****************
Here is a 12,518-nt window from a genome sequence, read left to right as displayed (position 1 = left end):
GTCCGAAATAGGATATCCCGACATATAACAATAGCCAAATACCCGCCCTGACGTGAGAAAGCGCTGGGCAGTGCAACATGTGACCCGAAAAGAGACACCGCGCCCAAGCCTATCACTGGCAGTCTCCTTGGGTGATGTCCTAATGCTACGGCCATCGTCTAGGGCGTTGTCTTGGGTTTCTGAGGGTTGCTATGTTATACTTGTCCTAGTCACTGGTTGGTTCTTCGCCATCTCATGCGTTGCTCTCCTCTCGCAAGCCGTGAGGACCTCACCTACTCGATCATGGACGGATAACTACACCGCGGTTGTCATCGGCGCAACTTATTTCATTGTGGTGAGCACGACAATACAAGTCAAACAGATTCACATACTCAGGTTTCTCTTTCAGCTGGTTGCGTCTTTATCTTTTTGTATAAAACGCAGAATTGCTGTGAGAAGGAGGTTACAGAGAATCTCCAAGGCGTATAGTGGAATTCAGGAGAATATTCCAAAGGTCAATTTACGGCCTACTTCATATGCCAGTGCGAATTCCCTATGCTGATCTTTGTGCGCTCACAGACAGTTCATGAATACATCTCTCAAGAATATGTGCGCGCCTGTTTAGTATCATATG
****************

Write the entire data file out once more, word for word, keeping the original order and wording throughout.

Here is a 12,518-nt window from a genome sequence, read left to right as displayed (position 1 = left end):
GTCCGAAATAGGATATCCCGACATATAACAATAGCCAAATACCCGCCCTGACGTGAGAAAGCGCTGGGCAGTGCAACATGTGACCCGAAAAGAGACACCGCGCCCAAGCCTATCACTGGCAGTCTCCTTGGGTGATGTCCTAATGCTACGGCCATCGTCTAGGGCGTTGTCTTGGGTTTCTGAGGGTTGCTATGTTATACTTGTCCTAGTCACTGGTTGGTTCTTCGCCATCTCATGCGTTGCTCTCCTCTCGCAAGCCGTGAGGACCTCACCTACTCGATCATGGACGGATAACTACACCGCGGTTGTCATCGGCGCAACTTATTTCATTGTGGTGAGCACGACAATACAAGTCAAACAGATTCACATACTCAGGTTTCTCTTTCAGCTGGTTGCGTCTTTATCTTTTTGTATAAAACGCAGAATTGCTGTGAGAAGGAGGTTACAGAGAATCTCCAAGGCGTATAGTGGAATTCAGGAGAATATTCCAAAGGTCAATTTACGGCCTACTTCATATGCCAGTGCGAATTCCCTATGCTGATCTTTGTGCGCTCACAGACAGTTCATGAATACATCTCTCAAGAATATGTGCGCGCCTGTTTAGTATCATATG